By 6 pm. we were cruising through Holland. The interesting feature of this part of the trip was the Hogesnelheidslijn Zuid (High-Speed Line South) – a brand new 300 km/hr high speed railway constructed through Holland and Belgium to connect a new route Antwerp and Amsterdam. The line was completed in 2007, but apart from construction and gauging trains, no services have yet run on the new railway. The villain in the story is the European Rail Traffic Management System (ERTMS). But this is neither the place nor the time. I will deal with ERTMS in a separate post. The HSL Zuid has been constructed practically along the motorway hard shoulder thereby reducing environmental disruption to the minimum.

Our route left the HSL Zuid for a while, only to rejoin it again on the other side of the Holland – Belgium border. I decided that the graciously curved catenary supports in Holland were much more attractive than the traditional straight variety installed along the Belgian section of the line. Antwerp, with its long underwater tunnel, was passed without a hitch. Then some 50 km later, the turn off for the motorway to Ostend was closed. Wojtek switched on his sat-nav and I kept a close look out for road signs. Our diversionary route was signposted some 20 km later. So far so good, Wojtek’s sat-nav and the road signs were in perfect agreement. But then after 15 km, our diversionary route was coned off. We had to take a diversion off our diversion! We found ourself driving through an elegant residential area, small bungalows with large gardens. The road was barely wide enough for our lorry! Then we reached a spot where the sat-nav said “Straight on,” and the road sign said “No through road”.

Scenic Model Railway for Free!

Sunday, 16 March 2008

Behind The Water Tower was set up to bring the latest railway news and gossip to overseas friends of Poland’s railways. We wanted to ask for your help when a particular railway was under threat. Currently our main campaign to save the narrow gauge railway at Krosniewice.

As well, as Americans, Austrians, Belgians, Brits, French, Germans and Latvians, we are also read by British ex pats in Poland. So perhaps we should leven our daily fare of what Madame Mayor had for breakfast with a weekly round up of UK and World rail news? So here is a beta test version. If you would like us to continue let us know. If you think Dyspozytor should just stick with Polish news let us know as well.

Family give away unwanted loft railway
Wolverhampton Express and Star

wd2676964tracks_3_tt_14.jpgWhen Steven and Marie Wright moved home to speed through the transaction, they told solicitors to leave a spectacular giant model train set, which had belonged to the previous owner, in the loft.

Now the couple, who have three young children are inviting collectors or parents to take the grand creation off their hands. Mr Wright, a 36-year-old self-employed manufacturer, was so keen to move his family from Wrights Bank in School Lane, Coven, to St Paul’s Close in the village, he agreed to keep the track in case the hiring of tradesmen to dismantle it held things up.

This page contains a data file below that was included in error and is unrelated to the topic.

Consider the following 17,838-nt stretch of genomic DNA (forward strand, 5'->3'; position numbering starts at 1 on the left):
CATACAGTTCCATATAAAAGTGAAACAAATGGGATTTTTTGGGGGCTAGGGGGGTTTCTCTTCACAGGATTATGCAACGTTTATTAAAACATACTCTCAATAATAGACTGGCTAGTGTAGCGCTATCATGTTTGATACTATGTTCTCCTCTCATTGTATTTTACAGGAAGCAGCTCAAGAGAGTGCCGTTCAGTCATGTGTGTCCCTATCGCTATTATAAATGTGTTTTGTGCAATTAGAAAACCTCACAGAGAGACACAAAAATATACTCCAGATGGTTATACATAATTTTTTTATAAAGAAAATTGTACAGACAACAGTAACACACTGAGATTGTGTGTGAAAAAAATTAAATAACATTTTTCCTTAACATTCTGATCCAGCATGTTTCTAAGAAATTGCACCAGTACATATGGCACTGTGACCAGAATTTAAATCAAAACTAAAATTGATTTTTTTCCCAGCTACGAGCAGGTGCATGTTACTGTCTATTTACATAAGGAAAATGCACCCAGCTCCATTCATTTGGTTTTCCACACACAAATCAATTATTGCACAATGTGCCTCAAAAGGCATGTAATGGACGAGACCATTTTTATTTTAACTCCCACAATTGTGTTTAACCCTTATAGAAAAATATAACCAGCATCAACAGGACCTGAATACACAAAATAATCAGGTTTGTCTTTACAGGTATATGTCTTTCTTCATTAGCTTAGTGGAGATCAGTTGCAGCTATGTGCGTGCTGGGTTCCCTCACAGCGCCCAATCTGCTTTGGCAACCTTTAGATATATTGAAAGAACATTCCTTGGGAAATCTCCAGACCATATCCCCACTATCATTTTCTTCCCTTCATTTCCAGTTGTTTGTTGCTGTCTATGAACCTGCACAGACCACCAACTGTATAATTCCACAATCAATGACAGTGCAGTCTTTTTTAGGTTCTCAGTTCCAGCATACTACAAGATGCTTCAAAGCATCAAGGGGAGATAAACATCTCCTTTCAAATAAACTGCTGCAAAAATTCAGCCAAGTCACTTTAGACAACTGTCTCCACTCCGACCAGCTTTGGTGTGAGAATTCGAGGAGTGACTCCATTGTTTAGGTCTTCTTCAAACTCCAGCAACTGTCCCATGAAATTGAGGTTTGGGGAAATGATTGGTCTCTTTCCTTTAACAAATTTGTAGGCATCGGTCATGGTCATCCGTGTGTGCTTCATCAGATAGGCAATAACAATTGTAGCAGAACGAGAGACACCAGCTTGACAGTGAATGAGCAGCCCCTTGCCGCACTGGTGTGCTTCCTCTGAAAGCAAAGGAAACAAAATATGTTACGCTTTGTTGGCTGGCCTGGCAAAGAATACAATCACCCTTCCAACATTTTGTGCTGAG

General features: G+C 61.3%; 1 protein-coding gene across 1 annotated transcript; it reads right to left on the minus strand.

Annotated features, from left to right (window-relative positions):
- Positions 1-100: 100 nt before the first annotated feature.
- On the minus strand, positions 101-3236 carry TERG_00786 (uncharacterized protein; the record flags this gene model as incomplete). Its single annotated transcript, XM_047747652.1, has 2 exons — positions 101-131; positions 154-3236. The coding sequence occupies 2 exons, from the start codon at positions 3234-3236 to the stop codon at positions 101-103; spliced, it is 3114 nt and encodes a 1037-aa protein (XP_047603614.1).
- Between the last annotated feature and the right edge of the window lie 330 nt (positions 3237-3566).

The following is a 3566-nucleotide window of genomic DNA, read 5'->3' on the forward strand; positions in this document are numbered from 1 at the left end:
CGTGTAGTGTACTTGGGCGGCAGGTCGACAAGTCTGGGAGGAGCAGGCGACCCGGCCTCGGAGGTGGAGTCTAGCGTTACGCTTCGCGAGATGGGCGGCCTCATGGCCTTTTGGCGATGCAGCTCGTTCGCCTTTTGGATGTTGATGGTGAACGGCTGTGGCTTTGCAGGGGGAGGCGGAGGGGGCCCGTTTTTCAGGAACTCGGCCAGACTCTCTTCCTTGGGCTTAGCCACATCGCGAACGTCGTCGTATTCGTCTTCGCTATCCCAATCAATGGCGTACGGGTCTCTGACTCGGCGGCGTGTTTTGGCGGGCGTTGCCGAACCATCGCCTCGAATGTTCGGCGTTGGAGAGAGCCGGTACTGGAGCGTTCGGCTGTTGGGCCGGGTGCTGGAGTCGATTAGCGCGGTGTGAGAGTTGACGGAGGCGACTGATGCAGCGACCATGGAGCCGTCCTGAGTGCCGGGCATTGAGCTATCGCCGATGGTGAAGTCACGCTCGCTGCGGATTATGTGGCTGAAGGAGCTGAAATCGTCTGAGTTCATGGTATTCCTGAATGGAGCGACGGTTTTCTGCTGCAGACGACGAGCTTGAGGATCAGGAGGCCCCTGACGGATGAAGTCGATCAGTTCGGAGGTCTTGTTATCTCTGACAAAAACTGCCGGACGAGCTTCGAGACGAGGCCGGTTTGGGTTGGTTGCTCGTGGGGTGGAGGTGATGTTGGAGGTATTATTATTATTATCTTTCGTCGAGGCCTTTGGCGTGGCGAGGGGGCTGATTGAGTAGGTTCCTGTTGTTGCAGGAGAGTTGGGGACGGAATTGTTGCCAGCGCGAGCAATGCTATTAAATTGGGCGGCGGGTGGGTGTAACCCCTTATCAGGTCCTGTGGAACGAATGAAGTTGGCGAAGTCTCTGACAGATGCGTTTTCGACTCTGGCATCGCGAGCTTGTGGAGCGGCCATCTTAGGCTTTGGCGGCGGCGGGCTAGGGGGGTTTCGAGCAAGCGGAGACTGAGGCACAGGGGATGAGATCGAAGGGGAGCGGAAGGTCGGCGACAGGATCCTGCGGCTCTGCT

He said: “It belonged to the previous owner of the house who died. “He had obviously put so much effort into it that it seemed a real shame to just take a hammer to it. “It is really impressive and takes up the whole loft, which I would estimate is around 18ft by 10ft. Anyone interested in taking the train set should call Mr Wright on 07985 371954.

Russian railway project eyes Atlantic link
Barents Observer

barentslink.jpg

The operators of the Russian Belkomur railway project are stepping up cooperation with regional authorities in northern Finland in an attempt to strengthen the link between Belkomur and the Barents Link railway project.

The vision of the railway enthusiasts is a new railway connection between the Urals and the Atlantic Sea. The projected Belkomur line will run from the Ural city of Perm to Arkhangelsk. The Barents Link project links the Norwegian town of Narvik with regions in Northwest Russia. While the Komi Republic has had a central role in the Belkomur project, the administration of the Finnish Kainuu county is in charge of the Barents Link.

Labour eyes £31bn high-speed rail plan
Nick Mathiason – The Observer

The government and Network Rail are considering a £31bn proposal to build a network of 187mph high-speed railway lines that would boost the British economy and slash journey times.

railway.jpg New studies drawn up by Atkins, the engineering consultancy, show how developing the existing west and east coast main lines could see journey times from London to Manchester reduced to 74 minutes, London-Birmingham to just one hour, and London-Sheffield to 79 minutes.

Economic gains to the UK of £63bn far exceed the £31bn cost of building the network, says Atkins.

The government welcomed the report: ‘We will be looking at the need for new transport capacity as part of our new approach to planning. We will consider all available options to provide the most efficient and beneficial solutions for passengers and taxpayers’.

photo, The Great Central Railway was built in 1890 to provide a high speed rail route from Manchester to the Channel Tunnel. Most of the line was closed in 1966.